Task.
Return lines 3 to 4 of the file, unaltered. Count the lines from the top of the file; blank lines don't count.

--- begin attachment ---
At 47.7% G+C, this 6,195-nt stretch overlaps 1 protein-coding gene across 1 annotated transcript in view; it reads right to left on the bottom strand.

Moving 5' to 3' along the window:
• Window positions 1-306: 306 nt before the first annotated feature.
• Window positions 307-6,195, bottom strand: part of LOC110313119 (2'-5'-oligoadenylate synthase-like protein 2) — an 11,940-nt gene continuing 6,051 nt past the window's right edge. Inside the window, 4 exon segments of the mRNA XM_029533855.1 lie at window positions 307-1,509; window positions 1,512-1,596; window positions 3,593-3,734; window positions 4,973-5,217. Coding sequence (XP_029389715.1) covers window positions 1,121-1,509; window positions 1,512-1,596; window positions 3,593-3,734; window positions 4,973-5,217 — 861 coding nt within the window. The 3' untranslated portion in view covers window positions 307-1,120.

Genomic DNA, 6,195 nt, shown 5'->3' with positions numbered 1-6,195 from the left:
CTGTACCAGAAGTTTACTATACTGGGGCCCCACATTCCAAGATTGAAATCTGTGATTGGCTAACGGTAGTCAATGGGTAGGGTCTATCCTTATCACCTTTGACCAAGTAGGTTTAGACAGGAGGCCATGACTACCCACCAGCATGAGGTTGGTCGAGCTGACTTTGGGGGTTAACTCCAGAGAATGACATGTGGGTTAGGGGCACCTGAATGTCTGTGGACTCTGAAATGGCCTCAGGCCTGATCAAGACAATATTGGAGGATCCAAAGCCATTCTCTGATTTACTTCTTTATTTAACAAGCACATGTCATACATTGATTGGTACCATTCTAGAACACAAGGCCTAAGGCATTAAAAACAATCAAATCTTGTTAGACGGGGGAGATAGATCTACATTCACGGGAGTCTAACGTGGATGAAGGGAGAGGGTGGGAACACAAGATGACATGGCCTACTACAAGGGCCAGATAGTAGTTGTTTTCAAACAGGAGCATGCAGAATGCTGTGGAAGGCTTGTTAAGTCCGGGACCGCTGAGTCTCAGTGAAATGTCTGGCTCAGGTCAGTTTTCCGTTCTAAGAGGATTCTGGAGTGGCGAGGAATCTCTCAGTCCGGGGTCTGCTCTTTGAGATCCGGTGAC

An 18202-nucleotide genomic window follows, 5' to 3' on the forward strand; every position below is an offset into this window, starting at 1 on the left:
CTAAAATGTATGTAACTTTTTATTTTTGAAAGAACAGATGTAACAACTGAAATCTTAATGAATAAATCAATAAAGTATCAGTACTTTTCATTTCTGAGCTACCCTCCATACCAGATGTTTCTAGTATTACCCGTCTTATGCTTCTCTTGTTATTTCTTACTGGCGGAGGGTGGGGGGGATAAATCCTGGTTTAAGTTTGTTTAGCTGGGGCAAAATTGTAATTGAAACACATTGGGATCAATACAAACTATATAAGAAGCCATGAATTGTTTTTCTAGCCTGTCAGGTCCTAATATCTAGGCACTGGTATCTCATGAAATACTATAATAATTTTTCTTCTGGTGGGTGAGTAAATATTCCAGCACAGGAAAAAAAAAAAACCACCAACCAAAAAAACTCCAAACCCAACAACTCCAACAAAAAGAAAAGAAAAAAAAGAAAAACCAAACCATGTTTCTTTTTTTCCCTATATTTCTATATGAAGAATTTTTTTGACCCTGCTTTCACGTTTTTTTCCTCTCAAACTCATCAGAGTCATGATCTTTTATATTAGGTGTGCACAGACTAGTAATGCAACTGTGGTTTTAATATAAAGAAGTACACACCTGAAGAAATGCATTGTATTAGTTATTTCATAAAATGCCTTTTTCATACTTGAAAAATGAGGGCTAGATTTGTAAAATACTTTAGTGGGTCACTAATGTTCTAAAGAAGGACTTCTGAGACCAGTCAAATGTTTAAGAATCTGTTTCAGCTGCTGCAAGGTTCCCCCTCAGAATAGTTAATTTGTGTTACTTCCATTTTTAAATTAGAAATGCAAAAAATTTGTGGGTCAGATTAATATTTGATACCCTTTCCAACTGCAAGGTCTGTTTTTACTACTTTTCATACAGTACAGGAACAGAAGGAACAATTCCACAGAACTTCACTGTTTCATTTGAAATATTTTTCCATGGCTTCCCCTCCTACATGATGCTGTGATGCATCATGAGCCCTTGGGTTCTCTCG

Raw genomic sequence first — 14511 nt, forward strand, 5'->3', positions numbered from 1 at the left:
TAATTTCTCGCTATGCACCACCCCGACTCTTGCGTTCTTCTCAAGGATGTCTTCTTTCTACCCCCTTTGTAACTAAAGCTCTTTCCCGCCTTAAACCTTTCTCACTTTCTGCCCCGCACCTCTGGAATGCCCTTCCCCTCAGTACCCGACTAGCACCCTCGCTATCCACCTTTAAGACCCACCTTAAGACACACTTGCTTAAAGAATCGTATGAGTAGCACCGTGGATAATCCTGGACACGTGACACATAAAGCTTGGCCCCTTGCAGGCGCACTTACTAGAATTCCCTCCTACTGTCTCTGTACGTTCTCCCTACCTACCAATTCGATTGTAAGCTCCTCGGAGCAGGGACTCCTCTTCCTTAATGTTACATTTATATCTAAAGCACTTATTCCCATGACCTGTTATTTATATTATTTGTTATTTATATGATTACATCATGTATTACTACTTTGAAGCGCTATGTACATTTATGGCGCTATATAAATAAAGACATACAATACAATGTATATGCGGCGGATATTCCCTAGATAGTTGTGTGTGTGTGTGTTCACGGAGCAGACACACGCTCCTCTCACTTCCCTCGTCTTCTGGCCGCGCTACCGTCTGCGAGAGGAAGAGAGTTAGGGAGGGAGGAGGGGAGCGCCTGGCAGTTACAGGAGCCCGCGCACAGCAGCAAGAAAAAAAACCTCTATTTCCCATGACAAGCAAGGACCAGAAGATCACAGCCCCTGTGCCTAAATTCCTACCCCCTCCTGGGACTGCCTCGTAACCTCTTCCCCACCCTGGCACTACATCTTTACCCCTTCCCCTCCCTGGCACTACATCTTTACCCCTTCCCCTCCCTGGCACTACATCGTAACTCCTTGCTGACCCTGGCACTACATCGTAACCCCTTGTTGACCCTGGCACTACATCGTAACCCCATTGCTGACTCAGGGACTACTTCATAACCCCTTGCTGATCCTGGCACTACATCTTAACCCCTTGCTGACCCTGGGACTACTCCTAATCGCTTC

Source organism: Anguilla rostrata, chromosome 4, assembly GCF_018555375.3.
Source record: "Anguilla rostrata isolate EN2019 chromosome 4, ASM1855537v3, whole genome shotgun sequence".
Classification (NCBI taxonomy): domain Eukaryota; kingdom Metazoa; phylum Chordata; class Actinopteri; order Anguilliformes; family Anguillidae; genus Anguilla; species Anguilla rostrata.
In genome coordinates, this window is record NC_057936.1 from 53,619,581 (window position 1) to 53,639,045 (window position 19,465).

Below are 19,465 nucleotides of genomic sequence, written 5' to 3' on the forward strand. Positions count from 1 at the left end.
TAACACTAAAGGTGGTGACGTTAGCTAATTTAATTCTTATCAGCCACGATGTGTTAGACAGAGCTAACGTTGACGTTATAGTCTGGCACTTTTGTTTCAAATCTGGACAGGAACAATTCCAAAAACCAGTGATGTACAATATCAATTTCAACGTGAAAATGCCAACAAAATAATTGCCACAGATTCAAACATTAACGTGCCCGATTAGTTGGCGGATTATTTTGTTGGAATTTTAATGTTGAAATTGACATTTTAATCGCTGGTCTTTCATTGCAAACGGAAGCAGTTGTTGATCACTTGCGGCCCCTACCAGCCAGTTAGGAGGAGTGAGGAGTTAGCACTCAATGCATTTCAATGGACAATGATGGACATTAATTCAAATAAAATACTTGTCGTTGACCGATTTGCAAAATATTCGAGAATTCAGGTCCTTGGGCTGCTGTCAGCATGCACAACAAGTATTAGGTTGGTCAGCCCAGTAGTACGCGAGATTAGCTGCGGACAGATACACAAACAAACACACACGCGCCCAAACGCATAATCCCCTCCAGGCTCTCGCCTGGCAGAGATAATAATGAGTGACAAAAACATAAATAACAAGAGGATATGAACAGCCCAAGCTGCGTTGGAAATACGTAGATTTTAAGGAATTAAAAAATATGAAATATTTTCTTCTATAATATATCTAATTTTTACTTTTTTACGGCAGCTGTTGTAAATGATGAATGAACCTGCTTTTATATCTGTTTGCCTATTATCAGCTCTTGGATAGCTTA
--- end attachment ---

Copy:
• Window positions 1-306: 306 nt before the first annotated feature.
• Window positions 307-6,195, bottom strand: part of LOC110313119 (2'-5'-oligoadenylate synthase-like protein 2) — an 11,940-nt gene continuing 6,051 nt past the window's right edge. Inside the window, 4 exon segments of the mRNA XM_029533855.1 lie at window positions 307-1,509; window positions 1,512-1,596; window positions 3,593-3,734; window positions 4,973-5,217. Coding sequence (XP_029389715.1) covers window positions 1,121-1,509; window positions 1,512-1,596; window positions 3,593-3,734; window positions 4,973-5,217 — 861 coding nt within the window. The 3' untranslated portion in view covers window positions 307-1,120.